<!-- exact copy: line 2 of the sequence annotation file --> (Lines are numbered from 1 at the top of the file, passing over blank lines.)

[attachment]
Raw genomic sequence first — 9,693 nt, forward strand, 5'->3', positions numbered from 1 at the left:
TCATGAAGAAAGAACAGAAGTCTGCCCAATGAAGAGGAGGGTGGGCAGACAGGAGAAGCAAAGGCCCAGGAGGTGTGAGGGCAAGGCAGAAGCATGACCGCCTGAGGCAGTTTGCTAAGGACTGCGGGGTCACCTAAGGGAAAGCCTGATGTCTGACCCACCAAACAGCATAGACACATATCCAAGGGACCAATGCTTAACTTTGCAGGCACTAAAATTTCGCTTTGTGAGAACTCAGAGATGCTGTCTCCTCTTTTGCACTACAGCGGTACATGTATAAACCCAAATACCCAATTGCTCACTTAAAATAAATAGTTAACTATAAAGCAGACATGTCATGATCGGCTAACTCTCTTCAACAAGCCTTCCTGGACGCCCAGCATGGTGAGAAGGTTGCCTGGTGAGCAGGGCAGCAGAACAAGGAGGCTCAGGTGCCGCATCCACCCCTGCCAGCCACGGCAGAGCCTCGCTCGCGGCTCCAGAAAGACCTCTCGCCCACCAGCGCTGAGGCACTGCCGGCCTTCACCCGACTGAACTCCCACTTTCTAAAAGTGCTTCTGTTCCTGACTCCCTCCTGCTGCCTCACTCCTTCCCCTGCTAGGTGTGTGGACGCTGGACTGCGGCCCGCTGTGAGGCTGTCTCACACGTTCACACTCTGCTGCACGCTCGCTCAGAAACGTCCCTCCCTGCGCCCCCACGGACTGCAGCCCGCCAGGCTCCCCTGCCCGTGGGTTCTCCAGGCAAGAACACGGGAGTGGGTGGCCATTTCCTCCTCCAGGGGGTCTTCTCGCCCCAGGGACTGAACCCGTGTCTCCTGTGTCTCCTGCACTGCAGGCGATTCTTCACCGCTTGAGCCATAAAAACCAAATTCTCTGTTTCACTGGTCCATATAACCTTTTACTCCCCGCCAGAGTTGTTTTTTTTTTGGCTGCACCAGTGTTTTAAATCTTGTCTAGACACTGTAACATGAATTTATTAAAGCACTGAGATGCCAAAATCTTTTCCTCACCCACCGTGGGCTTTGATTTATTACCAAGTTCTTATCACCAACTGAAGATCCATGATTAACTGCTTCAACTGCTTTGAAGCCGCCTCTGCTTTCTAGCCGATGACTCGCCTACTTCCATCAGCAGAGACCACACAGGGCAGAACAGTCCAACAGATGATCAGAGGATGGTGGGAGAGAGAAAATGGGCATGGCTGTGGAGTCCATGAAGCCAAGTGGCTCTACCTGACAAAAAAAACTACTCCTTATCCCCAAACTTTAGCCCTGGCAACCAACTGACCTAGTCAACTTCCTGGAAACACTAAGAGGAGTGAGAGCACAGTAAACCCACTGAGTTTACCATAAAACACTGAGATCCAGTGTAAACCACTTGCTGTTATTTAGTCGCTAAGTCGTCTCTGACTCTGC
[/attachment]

TCATGAAGAAAGAACAGAAGTCTGCCCAATGAAGAGGAGGGTGGGCAGACAGGAGAAGCAAAGGCCCAGGAGGTGTGAGGGCAAGGCAGAAGCATGACCGCCTGAGGCAGTTTGCTAAGGACTGCGGGGTCACCTAAGGGAAAGCCTGATGTCTGACCCACCAAACAGCATAGACACATATCCAAGGGACCAATGCTTAACTTTGCAGGCACTAAAATTTCGCTTTGTGAGAACTCAGAGATGCTGTCTCCTCTTTTGCACTACAGCGGTACATGTATAAACCCAAATACCCAATTGCTCACTTAAAATAAATAGTTAACTATAAAGCAGACATGTCATGATCGGCTAACTCTCTTCAACAAGCCTTCCTGGACGCCCAGCATGGTGAGAAGGTTGCCTGGTGAGCAGGGCAGCAGAACAAGGAGGCTCAGGTGCCGCATCCACCCCTGCCAGCCACGGCAGAGCCTCGCTCGCGGCTCCAGAAAGACCTCTCGCCCACCAGCGCTGAGGCACTGCCGGCCTTCACCCGACTGAACTCCCACTTTCTAAAAGTGCTTCTGTTCCTGACTCCCTCCTGCTGCCTCACTCCTTCCCCTGCTAGGTGTGTGGACGCTGGACTGCGGCCCGCTGTGAGGCTGTCTCACACGTTCACACTCTGCTGCACGCTCGCTCAGAAACGTCCCTCCCTGCGCCCCCACGGACTGCAGCCCGCCAGGCTCCCCTGCCCGTGGGTTCTCCAGGCAAGAACACGGGAGTGGGTGGCCATTTCCTCCTCCAGGGGGTCTTCTCGCCCCAGGGACTGAACCCGTGTCTCCTGTGTCTCCTGCACTGCAGGCGATTCTTCACCGCTTGAGCCATAAAAACCAAATTCTCTGTTTCACTGGTCCATATAACCTTTTACTCCCCGCCAGAGTTGTTTTTTTTTTGGCTGCACCAGTGTTTTAAATCTTGTCTAGACACTGTAACATGAATTTATTAAAGCACTGAGATGCCAAAATCTTTTCCTCACCCACCGTGGGCTTTGATTTATTACCAAGTTCTTATCACCAACTGAAGATCCATGATTAACTGCTTCAACTGCTTTGAAGCCGCCTCTGCTTTCTAGCCGATGACTCGCCTACTTCCATCAGCAGAGACCACACAGGGCAGAACAGTCCAACAGATGATCAGAGGATGGTGGGAGAGAGAAAATGGGCATGGCTGTGGAGTCCATGAAGCCAAGTGGCTCTACCTGACAAAAAAAACTACTCCTTATCCCCAAACTTTAGCCCTGGCAACCAACTGACCTAGTCAACTTCCTGGAAACACTAAGAGGAGTGAGAGCACAGTAAACCCACTGAGTTTACCATAAAACACTGAGATCCAGTGTAAACCACTTGCTGTTATTTAGTCGCTAAGTCGTCTCTGACTCTGC